O Lettergull, weel may you fare,
And usual broils ne’er vex you mair,
That Providence may aye shew care,
For ane and a’,
Shall ever be my earnest prayer,
Tho’ far awa’.

May barley on your braes still grow,
And rough heads on your Craigen knowe,
Wi’ which to mak’ a rantin lowe,
When North winds blaw,
And gear in plenty on you row,
Tho’ I’m awa.

May ruthless bailiffs ne’er be sent,
To drive you for a back-gaun rent,
But may your time in joy be spent,
Without alarm,
While rosy health and sweet content
Smile on ilk farm.

O that your kye or nowtes may ne’er
Be taught Phil’s cauld poun’ wa’s to fear,
But may you have guid country cheer,
Wi’ beef and meal,
That shall continue thro’ the year,
And never fail.

May nae curst carlin or fell sprite,
Wha ride on broom-stick nags by night,
By cantrips carry off your right,
At morn or e’en,
And elf-shot stanes your kye ne’er blight,
By wounds unseen.

But tak’ a kind advice frae me –
O, tipple not the strong maut bree,
Lest late in Mary’s glen you see
Some goblin sprite,
Or hear the wailing sad banshee
Howl through the night:

For Joyce and Simpson baith can tell,
How they heard there a ghaistly yell;
But what thro’ fear those loons befel,
Let them declare,
And how they scamper’d off pell-mell –
O, what a pair!

Poor silly gowks, they thought the cry
Of Sawney, who lay hid hard by,
Their boasted courage thus to try,
Was that of Clootie,
That darklins came their haste to spy,
When sent on duty.

But fare ye weel – may you ha’e claes,
Wi’ health to roam about the braes,
And Guid preserve you a’ your days,
Frae Satan’s reach,
Is what the muse sincerely prays –
Your’s – Sarah Leech
weel – well
mair –
aye –
ane –
a’ –
row –
blaw –
awa –
knowe –
knoll, hillock
mair –
ilk –
each, every
kye –
nowtes –
cattle, usually cattle for fattening 
cauld –
carlin –
stanes –
maut bree –
‘malt broth’ i.e. whisky
ghaistly –
gowks –
fools (literally ‘cuckoos’)
Clootie –
braes –
claes –


Poem Analysis

Here again the metre is ‘Standard Habbie’ (see ‘Tay’).  Although an older poem, it is less consistently Ulster-Scots than its modern counterpart.    For instance, in order to find a rhyme for ‘sprite’, the poet is forced into using the English ‘night’, ‘right’ and ‘blight’ rather than the Ulster-Scots nicht or richt, which display a language feature called the ‘voiceless velar fricative’ (which is the ‘ch’ sound made at the end of the words ‘bricht’ and ‘nicht’ in ‘it’s a braw, bricht, muinlicht nicht’ – a supposed test of Scottishness).  On the other hand, many Ulster-Scots poets find it expands their range of choice to be able to change between Ulster-Scots and English.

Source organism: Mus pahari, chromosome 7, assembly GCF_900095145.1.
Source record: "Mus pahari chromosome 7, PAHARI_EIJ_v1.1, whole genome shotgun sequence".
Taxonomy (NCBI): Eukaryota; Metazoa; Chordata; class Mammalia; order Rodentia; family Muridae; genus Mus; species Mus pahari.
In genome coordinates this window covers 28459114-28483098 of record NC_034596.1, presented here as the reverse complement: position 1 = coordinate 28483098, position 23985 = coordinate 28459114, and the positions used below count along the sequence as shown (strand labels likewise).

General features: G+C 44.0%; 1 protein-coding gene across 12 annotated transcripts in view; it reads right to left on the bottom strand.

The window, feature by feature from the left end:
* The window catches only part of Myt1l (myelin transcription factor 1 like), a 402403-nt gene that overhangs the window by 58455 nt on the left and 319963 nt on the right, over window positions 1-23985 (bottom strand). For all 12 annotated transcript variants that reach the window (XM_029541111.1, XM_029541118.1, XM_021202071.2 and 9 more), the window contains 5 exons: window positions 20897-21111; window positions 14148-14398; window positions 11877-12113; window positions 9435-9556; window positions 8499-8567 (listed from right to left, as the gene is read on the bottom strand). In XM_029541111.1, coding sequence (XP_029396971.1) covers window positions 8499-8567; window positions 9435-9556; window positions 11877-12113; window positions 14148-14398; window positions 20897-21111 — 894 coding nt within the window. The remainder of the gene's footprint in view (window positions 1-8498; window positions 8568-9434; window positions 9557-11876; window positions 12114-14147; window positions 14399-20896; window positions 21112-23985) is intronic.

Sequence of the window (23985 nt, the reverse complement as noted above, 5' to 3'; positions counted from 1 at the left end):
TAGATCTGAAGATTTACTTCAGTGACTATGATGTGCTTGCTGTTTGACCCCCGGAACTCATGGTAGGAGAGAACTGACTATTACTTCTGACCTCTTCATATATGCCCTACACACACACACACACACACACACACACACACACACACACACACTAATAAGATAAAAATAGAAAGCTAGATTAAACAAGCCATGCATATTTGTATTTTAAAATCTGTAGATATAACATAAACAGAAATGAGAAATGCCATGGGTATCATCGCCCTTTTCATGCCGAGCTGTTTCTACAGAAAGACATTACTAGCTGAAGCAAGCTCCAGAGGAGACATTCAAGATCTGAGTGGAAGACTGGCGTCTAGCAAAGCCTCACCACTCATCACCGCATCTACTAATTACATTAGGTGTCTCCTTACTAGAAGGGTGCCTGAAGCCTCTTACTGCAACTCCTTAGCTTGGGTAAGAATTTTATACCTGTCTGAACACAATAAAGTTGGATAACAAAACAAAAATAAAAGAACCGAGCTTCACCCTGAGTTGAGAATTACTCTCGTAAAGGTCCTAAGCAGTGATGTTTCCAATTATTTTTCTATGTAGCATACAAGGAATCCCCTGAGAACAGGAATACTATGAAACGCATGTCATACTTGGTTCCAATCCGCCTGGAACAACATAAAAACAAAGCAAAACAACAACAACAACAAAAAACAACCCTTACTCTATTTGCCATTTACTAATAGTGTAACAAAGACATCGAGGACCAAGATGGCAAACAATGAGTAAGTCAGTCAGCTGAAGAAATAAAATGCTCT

The second verse shows another interesting feature of pronunciation.  The grow, knowe (meaning ‘knoll’ – a small hill), lowe (meaning ‘fire’) and row should all be pronounced to rhyme with English ‘how’, not ‘go’.  Television and radio broadcasts that warn of traffic jams often mention ‘Sandy Knowes’ roundabout, and when the presenter mistakenly calls it ‘Sandy Nose’, you will know better!

Another point to note is the references to cantrips (magic) and elf-shot stanes in the fifth verse.  A knowledge of superstitious beliefs in the fairy world – if not the beliefs themselves – survived in the writings of a number of the Ulster-Scots poets.  At a time when the care of livestock was not supported by professional vets, farmers often believed that sickness in their cattle (kye) had been caused by elf-shot stanes (which were actually prehistoric flint arrowheads that were still to be found in grazing land at the time).  Later in the poem, Clootie makes an appearance:  this is the Devil, in reference to his cloven hooves.  In this case, however, Sarah Leech advises that to avoid seeing such appearances  the reader should stay away from strong breeBree is ‘broth’, which the poet uses figuratively:  barley bree is whisky.

Poet Bio

Sarah Leech

Sarah Leech was born in 1809 in a village called Ballylennan, near Raphoe in County Donegal.  Her father died when she was only three, leaving her mother to bring up six children on her own.  The family was very poor, but Sarah’s older sister had been taught to read and tried to give Sarah a start with her alphabet and spelling.  At age six, Sarah was sent to school in a neighbouring village;  however, she was terrified of the schoolmaster and didn’t seem to be making much progress.  Then when she had only been attending less than three months, the school was closed down, to her great joy.

To everyone’s surprise, Sarah had improved so much that she was able to read a chapter in the Bible, and this encouraged her to keep reading.  When she reached the age of twelve, she was taught a bit more about how to write, but the family’s need to bring in money meant she had to leave school and take up work as a spinner.  At about this time, she discovered poetry, and could memorise the poems she liked.

In 1822 the family moved half a mile away, to Lettergull, and it was there that Sarah started to write poetry for her own amusement.  One of her poems, Elegy on a Loquacious Old Woman, so impressed a local man that he persuaded her to let him write down some of her poems, and she was really embarrassed when they appeared in the Londonderry Journal.

Sarah suffered some kind of eye infection in 1826, and for a while it was feared that she would lose her sight.  Then a serious and long-lasting attack of rheumatism confined her to home and stopped her being able to walk, except with a crutch.  Although she had become a school teacher with a small number of pupils, these health problems forced her to give up teaching and she had to fall back on her spinning to make a living. Her only known book of poetry, called Poems, on Various Subjects, was published in Dublin in 1828. Sarah passed away from ill health in 1830.